Telling the greater scaups and the lesser scaups apart is quite a chore for the accurate bird watcher and naturalist. Few duck hunters can tell them apart in flight or on the water unless they know the markings well and the light is exceptionally good.
The difference between the greater and lesser scaup is in the markings of the wings. The white band of color along the wings continues into the tip flight feathers on the greater scaup, but does not go beyond the bend of the wing in the lesser.
Other than this, they are identical in markings, both having light blue-grey bills. The female of both types has a white band between the bill and the eye, but this is not found on either of the males. The female of the ringneck has a narrow white band on the base of the bill but not in the feathers. The flight feathers on the ringneck do not have any white. Sitting on the water together it would be quite difficult to tell them apart.
The greater scaup winters along the West Coast as far south as central California and summers in northwest Canada and most of Alaska. The lesser scaup covers this area, plus the Eastern Seaboard from New England south to the West Indies, and Mexico.
Scaups fly in a rapid pace, in compact formation, without the form of a V and seldom in long strings. When they fly by the blind in full speed the noise from their wings sounds like a hurricane wind whistling through the trees. They often fly at great height during the migration, coming down at dusk or just after nightfall, thus avoiding the gunners.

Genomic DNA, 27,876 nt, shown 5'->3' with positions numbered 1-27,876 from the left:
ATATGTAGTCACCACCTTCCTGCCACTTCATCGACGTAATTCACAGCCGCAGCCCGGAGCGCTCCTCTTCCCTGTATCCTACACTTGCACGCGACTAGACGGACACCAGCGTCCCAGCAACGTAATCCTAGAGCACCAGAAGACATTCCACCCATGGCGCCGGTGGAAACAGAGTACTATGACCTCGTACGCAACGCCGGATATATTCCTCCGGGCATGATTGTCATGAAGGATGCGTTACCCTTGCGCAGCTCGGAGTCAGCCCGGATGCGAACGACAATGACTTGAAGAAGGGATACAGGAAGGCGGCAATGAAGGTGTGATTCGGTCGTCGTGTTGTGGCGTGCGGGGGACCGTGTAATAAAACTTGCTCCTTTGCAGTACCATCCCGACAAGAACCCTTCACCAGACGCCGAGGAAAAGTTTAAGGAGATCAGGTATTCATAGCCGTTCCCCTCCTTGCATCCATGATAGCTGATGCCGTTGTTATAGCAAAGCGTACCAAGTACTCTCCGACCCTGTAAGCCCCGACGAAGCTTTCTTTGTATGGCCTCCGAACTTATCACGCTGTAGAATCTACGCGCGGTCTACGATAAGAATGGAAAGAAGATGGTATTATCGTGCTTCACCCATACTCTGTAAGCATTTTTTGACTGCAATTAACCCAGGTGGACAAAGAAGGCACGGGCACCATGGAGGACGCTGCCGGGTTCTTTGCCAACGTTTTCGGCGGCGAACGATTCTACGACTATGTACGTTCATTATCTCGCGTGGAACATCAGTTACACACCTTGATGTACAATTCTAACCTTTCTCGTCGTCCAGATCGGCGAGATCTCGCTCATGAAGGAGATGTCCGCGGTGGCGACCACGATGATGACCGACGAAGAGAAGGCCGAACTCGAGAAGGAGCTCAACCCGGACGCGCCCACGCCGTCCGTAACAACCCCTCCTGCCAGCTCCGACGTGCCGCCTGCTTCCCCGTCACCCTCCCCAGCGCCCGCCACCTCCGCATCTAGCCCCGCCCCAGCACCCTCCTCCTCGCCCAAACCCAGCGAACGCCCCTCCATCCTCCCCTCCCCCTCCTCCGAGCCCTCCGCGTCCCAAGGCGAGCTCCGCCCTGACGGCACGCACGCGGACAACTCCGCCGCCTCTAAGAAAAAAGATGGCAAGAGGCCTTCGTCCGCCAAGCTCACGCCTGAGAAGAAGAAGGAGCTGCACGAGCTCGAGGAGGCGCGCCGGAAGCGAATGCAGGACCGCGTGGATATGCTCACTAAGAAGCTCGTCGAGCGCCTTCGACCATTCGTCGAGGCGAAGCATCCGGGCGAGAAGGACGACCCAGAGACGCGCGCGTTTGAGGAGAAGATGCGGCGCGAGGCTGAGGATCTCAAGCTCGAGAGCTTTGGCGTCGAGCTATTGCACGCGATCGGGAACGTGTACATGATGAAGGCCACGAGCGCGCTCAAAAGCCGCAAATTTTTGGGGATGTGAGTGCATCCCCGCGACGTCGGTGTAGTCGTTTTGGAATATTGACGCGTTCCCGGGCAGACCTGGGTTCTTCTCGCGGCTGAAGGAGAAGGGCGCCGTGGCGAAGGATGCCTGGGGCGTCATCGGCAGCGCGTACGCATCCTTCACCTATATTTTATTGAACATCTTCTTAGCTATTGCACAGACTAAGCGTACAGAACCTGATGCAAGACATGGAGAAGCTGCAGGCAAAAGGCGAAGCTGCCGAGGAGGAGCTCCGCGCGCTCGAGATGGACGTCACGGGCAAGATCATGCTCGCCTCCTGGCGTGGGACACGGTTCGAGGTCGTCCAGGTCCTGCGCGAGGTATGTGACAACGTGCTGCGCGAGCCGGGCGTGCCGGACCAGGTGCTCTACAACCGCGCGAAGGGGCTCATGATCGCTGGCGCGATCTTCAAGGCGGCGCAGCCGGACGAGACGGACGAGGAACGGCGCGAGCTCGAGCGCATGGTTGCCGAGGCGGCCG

They are both favorites of the hunter because of their numbers. The best way to attract them is with decoys of their coloration. Large rafts of decoys are used rather than just a few, as in the case of the puddle ducks.
Their food is one-half vegetable and one-half animal, so their diet is not a restricting factor in their choice of location for breeding purposes.
Periodically, slight variances in their number occur, but it is supposed that they are in no great danger of reaching dangerously low levels.
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